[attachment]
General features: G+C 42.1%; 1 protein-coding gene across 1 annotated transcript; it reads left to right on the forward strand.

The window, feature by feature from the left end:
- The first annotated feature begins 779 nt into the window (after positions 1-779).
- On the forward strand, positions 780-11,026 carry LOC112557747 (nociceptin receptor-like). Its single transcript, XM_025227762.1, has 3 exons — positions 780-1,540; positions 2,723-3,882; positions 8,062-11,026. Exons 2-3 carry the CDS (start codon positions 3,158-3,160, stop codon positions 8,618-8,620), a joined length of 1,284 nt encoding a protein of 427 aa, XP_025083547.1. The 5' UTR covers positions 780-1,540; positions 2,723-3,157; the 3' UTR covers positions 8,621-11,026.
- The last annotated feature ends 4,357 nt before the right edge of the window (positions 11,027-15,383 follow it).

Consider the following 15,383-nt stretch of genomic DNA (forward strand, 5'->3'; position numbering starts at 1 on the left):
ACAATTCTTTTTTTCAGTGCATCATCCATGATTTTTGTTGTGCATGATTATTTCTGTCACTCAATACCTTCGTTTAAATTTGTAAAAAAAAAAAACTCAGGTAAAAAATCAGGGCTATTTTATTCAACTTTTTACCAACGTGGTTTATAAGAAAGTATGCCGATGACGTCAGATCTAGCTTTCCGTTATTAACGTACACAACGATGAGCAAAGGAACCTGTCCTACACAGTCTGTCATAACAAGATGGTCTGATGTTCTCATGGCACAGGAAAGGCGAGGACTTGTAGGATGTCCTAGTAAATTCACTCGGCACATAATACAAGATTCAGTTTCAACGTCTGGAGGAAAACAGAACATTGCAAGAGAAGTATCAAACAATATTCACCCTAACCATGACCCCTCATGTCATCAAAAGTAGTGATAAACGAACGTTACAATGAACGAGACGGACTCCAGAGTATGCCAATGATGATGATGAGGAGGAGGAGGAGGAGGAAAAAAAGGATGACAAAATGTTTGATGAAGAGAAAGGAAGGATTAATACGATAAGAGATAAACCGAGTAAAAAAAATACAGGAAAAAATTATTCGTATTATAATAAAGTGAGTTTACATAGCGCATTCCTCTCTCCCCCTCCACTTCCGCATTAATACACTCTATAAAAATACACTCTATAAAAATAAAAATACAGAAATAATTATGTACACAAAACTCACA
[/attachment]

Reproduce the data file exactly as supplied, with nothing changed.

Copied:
General features: G+C 42.1%; 1 protein-coding gene across 1 annotated transcript; it reads left to right on the forward strand.

The window, feature by feature from the left end:
- The first annotated feature begins 779 nt into the window (after positions 1-779).
- On the forward strand, positions 780-11,026 carry LOC112557747 (nociceptin receptor-like). Its single transcript, XM_025227762.1, has 3 exons — positions 780-1,540; positions 2,723-3,882; positions 8,062-11,026. Exons 2-3 carry the CDS (start codon positions 3,158-3,160, stop codon positions 8,618-8,620), a joined length of 1,284 nt encoding a protein of 427 aa, XP_025083547.1. The 5' UTR covers positions 780-1,540; positions 2,723-3,157; the 3' UTR covers positions 8,621-11,026.
- The last annotated feature ends 4,357 nt before the right edge of the window (positions 11,027-15,383 follow it).

Consider the following 15,383-nt stretch of genomic DNA (forward strand, 5'->3'; position numbering starts at 1 on the left):
ACAATTCTTTTTTTCAGTGCATCATCCATGATTTTTGTTGTGCATGATTATTTCTGTCACTCAATACCTTCGTTTAAATTTGTAAAAAAAAAAAACTCAGGTAAAAAATCAGGGCTATTTTATTCAACTTTTTACCAACGTGGTTTATAAGAAAGTATGCCGATGACGTCAGATCTAGCTTTCCGTTATTAACGTACACAACGATGAGCAAAGGAACCTGTCCTACACAGTCTGTCATAACAAGATGGTCTGATGTTCTCATGGCACAGGAAAGGCGAGGACTTGTAGGATGTCCTAGTAAATTCACTCGGCACATAATACAAGATTCAGTTTCAACGTCTGGAGGAAAACAGAACATTGCAAGAGAAGTATCAAACAATATTCACCCTAACCATGACCCCTCATGTCATCAAAAGTAGTGATAAACGAACGTTACAATGAACGAGACGGACTCCAGAGTATGCCAATGATGATGATGAGGAGGAGGAGGAGGAGGAAAAAAAGGATGACAAAATGTTTGATGAAGAGAAAGGAAGGATTAATACGATAAGAGATAAACCGAGTAAAAAAAATACAGGAAAAAATTATTCGTATTATAATAAAGTGAGTTTACATAGCGCATTCCTCTCTCCCCCTCCACTTCCGCATTAATACACTCTATAAAAATACACTCTATAAAAATAAAAATACAGAAATAATTATGTACACAAAACTCACA